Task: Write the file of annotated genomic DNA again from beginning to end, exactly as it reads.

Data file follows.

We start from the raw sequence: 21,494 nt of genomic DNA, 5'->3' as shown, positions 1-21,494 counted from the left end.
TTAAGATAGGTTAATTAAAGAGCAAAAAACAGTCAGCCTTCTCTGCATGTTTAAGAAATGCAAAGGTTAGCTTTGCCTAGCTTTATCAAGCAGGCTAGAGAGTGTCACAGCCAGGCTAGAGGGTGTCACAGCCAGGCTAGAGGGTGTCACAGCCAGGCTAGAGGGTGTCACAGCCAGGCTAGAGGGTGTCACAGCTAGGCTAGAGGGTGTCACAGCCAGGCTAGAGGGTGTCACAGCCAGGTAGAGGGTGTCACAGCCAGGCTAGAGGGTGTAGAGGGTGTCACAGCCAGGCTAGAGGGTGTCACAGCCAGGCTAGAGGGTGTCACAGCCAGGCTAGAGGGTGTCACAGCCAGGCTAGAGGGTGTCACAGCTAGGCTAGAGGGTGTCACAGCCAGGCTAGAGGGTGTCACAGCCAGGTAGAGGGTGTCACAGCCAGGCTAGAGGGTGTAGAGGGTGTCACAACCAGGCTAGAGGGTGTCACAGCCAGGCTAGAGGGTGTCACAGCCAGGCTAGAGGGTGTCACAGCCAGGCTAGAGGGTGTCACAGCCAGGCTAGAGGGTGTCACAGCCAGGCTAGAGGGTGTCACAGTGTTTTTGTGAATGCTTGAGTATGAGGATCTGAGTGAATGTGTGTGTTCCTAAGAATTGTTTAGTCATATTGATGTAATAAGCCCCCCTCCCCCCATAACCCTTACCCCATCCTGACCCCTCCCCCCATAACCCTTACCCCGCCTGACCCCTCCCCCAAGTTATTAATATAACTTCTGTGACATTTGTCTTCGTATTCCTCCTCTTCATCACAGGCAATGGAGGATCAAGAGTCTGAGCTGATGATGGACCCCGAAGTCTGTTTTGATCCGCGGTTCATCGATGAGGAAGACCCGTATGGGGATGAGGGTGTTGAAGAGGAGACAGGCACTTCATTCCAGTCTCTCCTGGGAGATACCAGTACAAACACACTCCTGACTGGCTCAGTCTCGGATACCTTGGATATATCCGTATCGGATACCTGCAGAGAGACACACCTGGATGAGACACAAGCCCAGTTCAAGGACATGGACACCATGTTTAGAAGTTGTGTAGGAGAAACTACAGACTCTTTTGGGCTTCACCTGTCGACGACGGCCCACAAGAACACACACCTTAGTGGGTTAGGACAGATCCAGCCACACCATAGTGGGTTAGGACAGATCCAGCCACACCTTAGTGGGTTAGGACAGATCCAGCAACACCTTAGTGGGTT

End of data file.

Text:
We start from the raw sequence: 21,494 nt of genomic DNA, 5'->3' as shown, positions 1-21,494 counted from the left end.
TTAAGATAGGTTAATTAAAGAGCAAAAAACAGTCAGCCTTCTCTGCATGTTTAAGAAATGCAAAGGTTAGCTTTGCCTAGCTTTATCAAGCAGGCTAGAGAGTGTCACAGCCAGGCTAGAGGGTGTCACAGCCAGGCTAGAGGGTGTCACAGCCAGGCTAGAGGGTGTCACAGCCAGGCTAGAGGGTGTCACAGCTAGGCTAGAGGGTGTCACAGCCAGGCTAGAGGGTGTCACAGCCAGGTAGAGGGTGTCACAGCCAGGCTAGAGGGTGTAGAGGGTGTCACAGCCAGGCTAGAGGGTGTCACAGCCAGGCTAGAGGGTGTCACAGCCAGGCTAGAGGGTGTCACAGCCAGGCTAGAGGGTGTCACAGCTAGGCTAGAGGGTGTCACAGCCAGGCTAGAGGGTGTCACAGCCAGGTAGAGGGTGTCACAGCCAGGCTAGAGGGTGTAGAGGGTGTCACAACCAGGCTAGAGGGTGTCACAGCCAGGCTAGAGGGTGTCACAGCCAGGCTAGAGGGTGTCACAGCCAGGCTAGAGGGTGTCACAGCCAGGCTAGAGGGTGTCACAGCCAGGCTAGAGGGTGTCACAGTGTTTTTGTGAATGCTTGAGTATGAGGATCTGAGTGAATGTGTGTGTTCCTAAGAATTGTTTAGTCATATTGATGTAATAAGCCCCCCTCCCCCCATAACCCTTACCCCATCCTGACCCCTCCCCCCATAACCCTTACCCCGCCTGACCCCTCCCCCAAGTTATTAATATAACTTCTGTGACATTTGTCTTCGTATTCCTCCTCTTCATCACAGGCAATGGAGGATCAAGAGTCTGAGCTGATGATGGACCCCGAAGTCTGTTTTGATCCGCGGTTCATCGATGAGGAAGACCCGTATGGGGATGAGGGTGTTGAAGAGGAGACAGGCACTTCATTCCAGTCTCTCCTGGGAGATACCAGTACAAACACACTCCTGACTGGCTCAGTCTCGGATACCTTGGATATATCCGTATCGGATACCTGCAGAGAGACACACCTGGATGAGACACAAGCCCAGTTCAAGGACATGGACACCATGTTTAGAAGTTGTGTAGGAGAAACTACAGACTCTTTTGGGCTTCACCTGTCGACGACGGCCCACAAGAACACACACCTTAGTGGGTTAGGACAGATCCAGCCACACCATAGTGGGTTAGGACAGATCCAGCCACACCTTAGTGGGTTAGGACAGATCCAGCAACACCTTAGTGGGTT